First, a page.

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House passes bill to decriminalize marijuana

The House on Friday voted 228-164 in favor of the Marijuana Opportunity Reinvestment and Expungement (MORE) Act, marking the first time a congressional chamber has voted in favor of decriminalizing marijuana at the federal level.

Why it matters: The Washington Post describes the bill as a "landmark retreat in the nation’s decades-long war on drugs," which has disproportionately affected people of color.

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Clean trucks are paving the road to the electric vehicle era

The electric vehicle revolution is underway, led by the un-sexiest of plug-in models: the commercial truck.

Why it matters: Growing demand for cleaner trucks means 2021 will be a pivotal year for electric vehicles — just not the kind you might have expected.

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Over 13 million people are receiving pandemic unemployment assistance expiring on Dec. 26

Data: Department of Labor; Chart: Axios Visuals

The number of people receiving unemployment benefits is falling but remains remarkably high three weeks before pandemic assistance programs are set to expire. More than 1 million people a week are still filing for initial jobless claims, including nearly 300,000 applying for pandemic assistance.

By the numbers: As of Nov. 14, 20.2 million Americans were receiving unemployment benefits of some kind, including more than 13.4 million on the Pandemic Unemployment Assistance (PUA) and Pandemic Emergency Unemployment Compensation (PEUC) programs that were created as part of the CARES Act and end on Dec. 26.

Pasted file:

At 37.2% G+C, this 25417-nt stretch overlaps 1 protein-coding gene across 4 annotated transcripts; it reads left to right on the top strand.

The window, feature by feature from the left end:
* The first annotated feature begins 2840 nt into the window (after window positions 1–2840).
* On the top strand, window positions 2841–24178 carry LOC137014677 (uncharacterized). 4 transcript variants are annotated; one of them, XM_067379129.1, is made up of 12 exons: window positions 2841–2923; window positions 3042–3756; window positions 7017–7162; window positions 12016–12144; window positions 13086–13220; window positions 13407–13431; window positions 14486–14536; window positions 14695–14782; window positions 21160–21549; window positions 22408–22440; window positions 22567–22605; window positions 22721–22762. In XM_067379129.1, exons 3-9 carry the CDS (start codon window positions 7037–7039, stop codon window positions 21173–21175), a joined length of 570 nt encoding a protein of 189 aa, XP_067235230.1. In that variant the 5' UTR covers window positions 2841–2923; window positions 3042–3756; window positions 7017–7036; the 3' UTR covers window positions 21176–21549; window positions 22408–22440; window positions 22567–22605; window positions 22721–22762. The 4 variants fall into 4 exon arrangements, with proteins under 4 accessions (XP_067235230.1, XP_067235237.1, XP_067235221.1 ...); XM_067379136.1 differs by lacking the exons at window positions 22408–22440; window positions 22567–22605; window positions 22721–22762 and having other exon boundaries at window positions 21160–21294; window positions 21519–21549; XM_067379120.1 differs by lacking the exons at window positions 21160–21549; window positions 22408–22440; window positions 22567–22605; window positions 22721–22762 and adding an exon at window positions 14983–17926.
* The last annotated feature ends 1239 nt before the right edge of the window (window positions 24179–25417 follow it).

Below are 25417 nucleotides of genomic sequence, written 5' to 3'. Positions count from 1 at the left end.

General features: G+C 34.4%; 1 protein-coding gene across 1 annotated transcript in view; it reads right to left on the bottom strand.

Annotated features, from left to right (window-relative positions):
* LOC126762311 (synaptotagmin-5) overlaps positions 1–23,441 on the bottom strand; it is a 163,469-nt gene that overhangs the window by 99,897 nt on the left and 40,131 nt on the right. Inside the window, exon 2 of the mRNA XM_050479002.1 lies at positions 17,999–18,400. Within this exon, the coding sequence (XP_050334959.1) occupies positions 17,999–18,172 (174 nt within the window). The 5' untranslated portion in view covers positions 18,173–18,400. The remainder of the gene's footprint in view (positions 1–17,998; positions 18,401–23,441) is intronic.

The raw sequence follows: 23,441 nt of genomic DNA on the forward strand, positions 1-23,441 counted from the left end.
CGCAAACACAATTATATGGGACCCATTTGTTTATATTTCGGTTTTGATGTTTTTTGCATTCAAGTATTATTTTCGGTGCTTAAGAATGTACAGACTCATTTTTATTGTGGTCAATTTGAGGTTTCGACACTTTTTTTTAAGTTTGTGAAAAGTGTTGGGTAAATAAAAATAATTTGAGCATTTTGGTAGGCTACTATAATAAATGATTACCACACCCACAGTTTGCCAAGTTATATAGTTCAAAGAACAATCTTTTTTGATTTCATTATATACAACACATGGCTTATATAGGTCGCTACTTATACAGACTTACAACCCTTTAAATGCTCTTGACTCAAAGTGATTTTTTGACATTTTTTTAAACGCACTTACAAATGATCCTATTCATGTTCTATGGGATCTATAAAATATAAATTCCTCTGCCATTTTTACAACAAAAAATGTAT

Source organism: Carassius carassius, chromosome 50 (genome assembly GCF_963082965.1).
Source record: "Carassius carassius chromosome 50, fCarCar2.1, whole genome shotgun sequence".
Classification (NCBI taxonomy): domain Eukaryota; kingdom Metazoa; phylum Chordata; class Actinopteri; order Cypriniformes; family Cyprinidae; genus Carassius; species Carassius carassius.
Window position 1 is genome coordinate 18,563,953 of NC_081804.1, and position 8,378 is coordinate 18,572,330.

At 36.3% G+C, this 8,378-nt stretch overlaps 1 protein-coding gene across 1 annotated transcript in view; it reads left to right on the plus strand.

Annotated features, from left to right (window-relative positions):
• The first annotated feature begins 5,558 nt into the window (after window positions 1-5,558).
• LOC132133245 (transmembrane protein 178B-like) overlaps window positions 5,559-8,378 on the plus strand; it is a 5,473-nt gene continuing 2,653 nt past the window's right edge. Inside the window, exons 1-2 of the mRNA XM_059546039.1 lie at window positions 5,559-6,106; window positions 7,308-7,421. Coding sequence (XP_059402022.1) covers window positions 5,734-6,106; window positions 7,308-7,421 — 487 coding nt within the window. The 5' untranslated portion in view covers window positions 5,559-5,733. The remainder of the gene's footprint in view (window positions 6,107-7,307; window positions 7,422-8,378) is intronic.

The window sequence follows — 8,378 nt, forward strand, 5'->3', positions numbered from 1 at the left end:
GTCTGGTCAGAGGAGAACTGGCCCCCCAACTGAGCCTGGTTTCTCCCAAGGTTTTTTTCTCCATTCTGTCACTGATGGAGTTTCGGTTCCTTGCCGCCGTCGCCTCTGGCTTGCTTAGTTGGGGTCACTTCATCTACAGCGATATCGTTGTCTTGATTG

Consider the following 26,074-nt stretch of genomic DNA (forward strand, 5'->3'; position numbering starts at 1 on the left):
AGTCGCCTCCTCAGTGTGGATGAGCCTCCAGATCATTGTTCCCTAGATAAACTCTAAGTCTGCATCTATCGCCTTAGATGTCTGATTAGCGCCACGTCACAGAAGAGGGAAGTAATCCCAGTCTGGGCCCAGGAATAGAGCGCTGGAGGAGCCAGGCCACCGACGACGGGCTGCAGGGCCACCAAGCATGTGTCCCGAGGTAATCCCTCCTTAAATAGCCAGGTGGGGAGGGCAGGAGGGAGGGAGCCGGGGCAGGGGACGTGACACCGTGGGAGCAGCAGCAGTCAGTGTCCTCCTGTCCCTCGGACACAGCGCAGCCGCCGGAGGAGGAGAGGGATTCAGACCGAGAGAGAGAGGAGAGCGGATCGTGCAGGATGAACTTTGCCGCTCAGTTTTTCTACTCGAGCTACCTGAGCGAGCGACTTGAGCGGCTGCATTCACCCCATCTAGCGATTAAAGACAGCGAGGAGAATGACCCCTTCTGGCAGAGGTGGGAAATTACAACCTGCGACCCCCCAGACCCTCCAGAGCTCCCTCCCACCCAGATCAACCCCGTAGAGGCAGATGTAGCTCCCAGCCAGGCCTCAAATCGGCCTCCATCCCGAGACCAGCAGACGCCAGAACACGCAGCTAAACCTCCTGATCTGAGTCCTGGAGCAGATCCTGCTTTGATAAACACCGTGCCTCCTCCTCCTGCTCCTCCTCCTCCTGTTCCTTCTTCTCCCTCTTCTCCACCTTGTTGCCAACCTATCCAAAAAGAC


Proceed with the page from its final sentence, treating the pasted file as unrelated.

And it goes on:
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The top candidates Biden is considering for key energy and climate roles

Senate Minority Leader Chuck Schumer (D-N.Y.) has urged President-elect Joe Biden to nominate Mary Nichols, chair of California's air pollution regulator, to lead the Environmental Protection Agency, Bloomberg reports.

Why it matters: The reported push by Schumer could boost Nichol's chances of leading an agency that will play a pivotal role in Biden's vow to enact aggressive new climate policies — especially because the plan is likely to rest heavily on executive actions.

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U.S. economy adds 245,000 jobs in November as rate of recovery slows

Axios Visuals. Bureau of Labor Statistics.

The U.S. economy added 245,000 jobs in November, while the unemployment rate fell to 6.7% from 6.9%, the government said on Friday.

Why it matters: The labor market continues to recover even as coronavirus cases surge— though it's still millions of jobs short of the pre-pandemic level. The problem is that the rate of recovery is slowing significantly.

This story is breaking news. Please check back for updates.

Fauci says he accepted Biden's offer to be chief medical adviser "on the spot"

The government's top infectious-disease expert Anthony Fauci said Friday that he "absolutely" will accept the offer from President-elect Joe Biden to serve as his chief medical officer, telling NBC's "Today" that he said yes "right on the spot."

Why it matters: President Trump had a contentious relationship with Fauci, who has been forced during the pandemic to correct many of the president's false claims about the coronavirus. Biden, meanwhile, has emphasized the importance of "listening to the scientists" throughout his campaign and transition.